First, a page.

More love for this place. The home was surrounded by huge old trees: pecan, bois'd arc, oaks. Beautiful high shade and picturesque.

Secret little outbuildings, half hidden in the woods. To me, this is a plus (not so much on yet another gas tank...). I love the idea that a family has lived on this land for 100+ years. I get all excited just imagining what sorts of old treasures we might find inside these buildings.

This is a shot of the hay loft of one of the barns.

We found this tally on the wall... perhaps they stored 365 hay bales in the barn, or perhaps they were counting days of a year, I won't list here what hubby joked they were counting... (really, is that ALL you think about?)

Outside the circle of perfectly mowed St. Augustine lawn area, the home was surrounded by thick woods and lots of poison ivy. The view from almost every window was trees. Ahhh, lovely.

Then, on the other side of the tree row, to the west... fields


and more fields.

The land itself is bisected by a creek and bits of farm land were carved into every flat portion of the property possible--a total of about 100 acres of farmland. To the west were about 10 acres of soybeans and far back to the north and west of the property (past the creek) were about 70 acres of corn.

The realtor explained to us that neighboring farmers had been farming the land on a contract with the heirs. The heirs put up 1/3 of the cost of planting, and then receive 1/3 of the profit. Pretty neat deal, and exciting that even while vacant, the land is generating income.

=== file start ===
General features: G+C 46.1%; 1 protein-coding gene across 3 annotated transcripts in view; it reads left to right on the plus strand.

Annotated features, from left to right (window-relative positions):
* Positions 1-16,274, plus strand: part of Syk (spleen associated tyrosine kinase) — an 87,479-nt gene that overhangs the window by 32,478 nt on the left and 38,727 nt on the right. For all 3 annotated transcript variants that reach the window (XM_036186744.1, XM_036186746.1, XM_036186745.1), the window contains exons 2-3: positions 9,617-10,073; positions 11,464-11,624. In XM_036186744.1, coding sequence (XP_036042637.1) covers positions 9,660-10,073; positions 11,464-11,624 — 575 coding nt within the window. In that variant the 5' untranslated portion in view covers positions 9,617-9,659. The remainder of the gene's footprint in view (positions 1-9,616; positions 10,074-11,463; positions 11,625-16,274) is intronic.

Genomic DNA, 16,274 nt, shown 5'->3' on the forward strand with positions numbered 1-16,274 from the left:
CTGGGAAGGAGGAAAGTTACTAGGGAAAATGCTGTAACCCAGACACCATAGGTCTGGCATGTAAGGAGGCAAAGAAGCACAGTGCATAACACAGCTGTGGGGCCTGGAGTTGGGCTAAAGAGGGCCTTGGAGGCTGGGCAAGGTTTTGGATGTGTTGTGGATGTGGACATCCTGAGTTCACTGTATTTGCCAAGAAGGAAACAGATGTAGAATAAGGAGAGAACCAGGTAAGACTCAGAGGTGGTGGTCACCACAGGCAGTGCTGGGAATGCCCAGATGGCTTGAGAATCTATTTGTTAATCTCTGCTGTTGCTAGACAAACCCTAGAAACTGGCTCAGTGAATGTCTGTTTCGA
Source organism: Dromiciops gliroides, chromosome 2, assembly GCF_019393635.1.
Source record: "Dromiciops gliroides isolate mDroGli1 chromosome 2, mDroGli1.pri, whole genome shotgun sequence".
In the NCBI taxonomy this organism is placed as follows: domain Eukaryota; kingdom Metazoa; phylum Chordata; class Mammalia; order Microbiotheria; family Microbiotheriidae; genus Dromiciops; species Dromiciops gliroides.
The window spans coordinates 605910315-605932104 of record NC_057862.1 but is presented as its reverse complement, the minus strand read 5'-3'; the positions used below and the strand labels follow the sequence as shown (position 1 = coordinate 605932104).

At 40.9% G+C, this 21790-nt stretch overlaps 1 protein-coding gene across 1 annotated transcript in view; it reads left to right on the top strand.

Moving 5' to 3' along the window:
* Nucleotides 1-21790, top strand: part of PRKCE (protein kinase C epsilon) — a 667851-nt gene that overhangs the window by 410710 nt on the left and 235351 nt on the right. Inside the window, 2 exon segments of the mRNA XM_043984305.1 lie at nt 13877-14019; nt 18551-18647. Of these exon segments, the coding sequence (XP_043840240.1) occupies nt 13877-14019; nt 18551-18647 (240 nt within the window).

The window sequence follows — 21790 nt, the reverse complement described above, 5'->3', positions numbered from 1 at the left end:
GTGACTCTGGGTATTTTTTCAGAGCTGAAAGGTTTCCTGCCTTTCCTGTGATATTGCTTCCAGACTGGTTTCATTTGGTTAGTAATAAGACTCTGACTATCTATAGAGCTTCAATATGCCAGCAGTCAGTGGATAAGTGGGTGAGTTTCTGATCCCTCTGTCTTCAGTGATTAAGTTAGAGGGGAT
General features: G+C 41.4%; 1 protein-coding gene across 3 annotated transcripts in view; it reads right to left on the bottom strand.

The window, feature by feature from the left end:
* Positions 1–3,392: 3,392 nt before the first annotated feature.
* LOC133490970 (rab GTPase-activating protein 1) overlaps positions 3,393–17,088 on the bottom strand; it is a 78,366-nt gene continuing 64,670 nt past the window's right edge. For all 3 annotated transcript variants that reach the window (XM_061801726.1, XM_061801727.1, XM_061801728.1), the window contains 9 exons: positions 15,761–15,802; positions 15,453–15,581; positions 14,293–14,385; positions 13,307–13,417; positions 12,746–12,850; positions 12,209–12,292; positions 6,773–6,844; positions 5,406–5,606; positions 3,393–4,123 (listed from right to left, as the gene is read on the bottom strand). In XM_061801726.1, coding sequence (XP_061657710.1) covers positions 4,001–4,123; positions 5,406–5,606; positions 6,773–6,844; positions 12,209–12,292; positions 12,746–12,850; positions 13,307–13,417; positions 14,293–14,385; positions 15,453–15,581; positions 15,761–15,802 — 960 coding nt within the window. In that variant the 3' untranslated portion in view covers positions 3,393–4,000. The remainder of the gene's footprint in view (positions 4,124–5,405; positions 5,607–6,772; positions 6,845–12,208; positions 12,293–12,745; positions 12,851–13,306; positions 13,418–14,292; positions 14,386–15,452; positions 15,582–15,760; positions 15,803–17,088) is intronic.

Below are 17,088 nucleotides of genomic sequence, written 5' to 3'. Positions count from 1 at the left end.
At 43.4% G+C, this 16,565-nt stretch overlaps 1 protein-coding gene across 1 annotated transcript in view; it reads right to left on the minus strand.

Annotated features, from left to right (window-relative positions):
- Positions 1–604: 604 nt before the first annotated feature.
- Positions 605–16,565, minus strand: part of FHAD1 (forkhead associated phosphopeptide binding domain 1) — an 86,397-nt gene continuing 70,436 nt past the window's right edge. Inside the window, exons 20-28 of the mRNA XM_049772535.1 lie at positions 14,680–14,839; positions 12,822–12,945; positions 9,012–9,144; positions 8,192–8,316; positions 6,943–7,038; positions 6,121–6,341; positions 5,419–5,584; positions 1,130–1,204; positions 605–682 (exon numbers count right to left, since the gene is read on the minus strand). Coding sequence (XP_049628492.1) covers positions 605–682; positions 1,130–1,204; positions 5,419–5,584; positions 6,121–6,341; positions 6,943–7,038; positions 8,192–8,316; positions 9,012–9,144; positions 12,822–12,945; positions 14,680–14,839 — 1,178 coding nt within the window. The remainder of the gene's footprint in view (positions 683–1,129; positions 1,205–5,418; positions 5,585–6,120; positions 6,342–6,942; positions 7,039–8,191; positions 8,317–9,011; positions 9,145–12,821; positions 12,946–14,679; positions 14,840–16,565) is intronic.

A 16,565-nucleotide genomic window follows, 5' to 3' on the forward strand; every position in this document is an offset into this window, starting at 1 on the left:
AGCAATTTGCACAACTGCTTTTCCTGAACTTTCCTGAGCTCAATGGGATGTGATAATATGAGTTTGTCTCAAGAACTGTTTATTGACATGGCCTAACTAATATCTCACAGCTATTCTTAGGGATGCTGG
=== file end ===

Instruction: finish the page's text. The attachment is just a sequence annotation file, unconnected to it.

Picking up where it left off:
This leads me to our deal breaker on the property... walking through, something just seemed wrong... I've gardened my whole life and weeds are a constant battle, but look at this

perfect, not a weed, not a blade of grass out of place

Just baby soybeans popping up in tidy rows. How? Why does my garden not look like this? Easy... RoundUP and other herbicides are used to clear the land of everything prior to planting so as not to foul up the combine harvesters with weeds. My research after the fact was terrifying to me: for every $100 dollars spent on planting a crop $50-70 of it is spent on chemicals (herbicides or fertilizers). Soybeans are bred with RoundUP resistant genetics so that they can be sprayed directly with roundup and not be affected. YIKES, yikes yikes. And no thank you. 100 acres of chemicals surrounded by thousands upon thousands of acres of the very same thing. Where do all those chemicals go?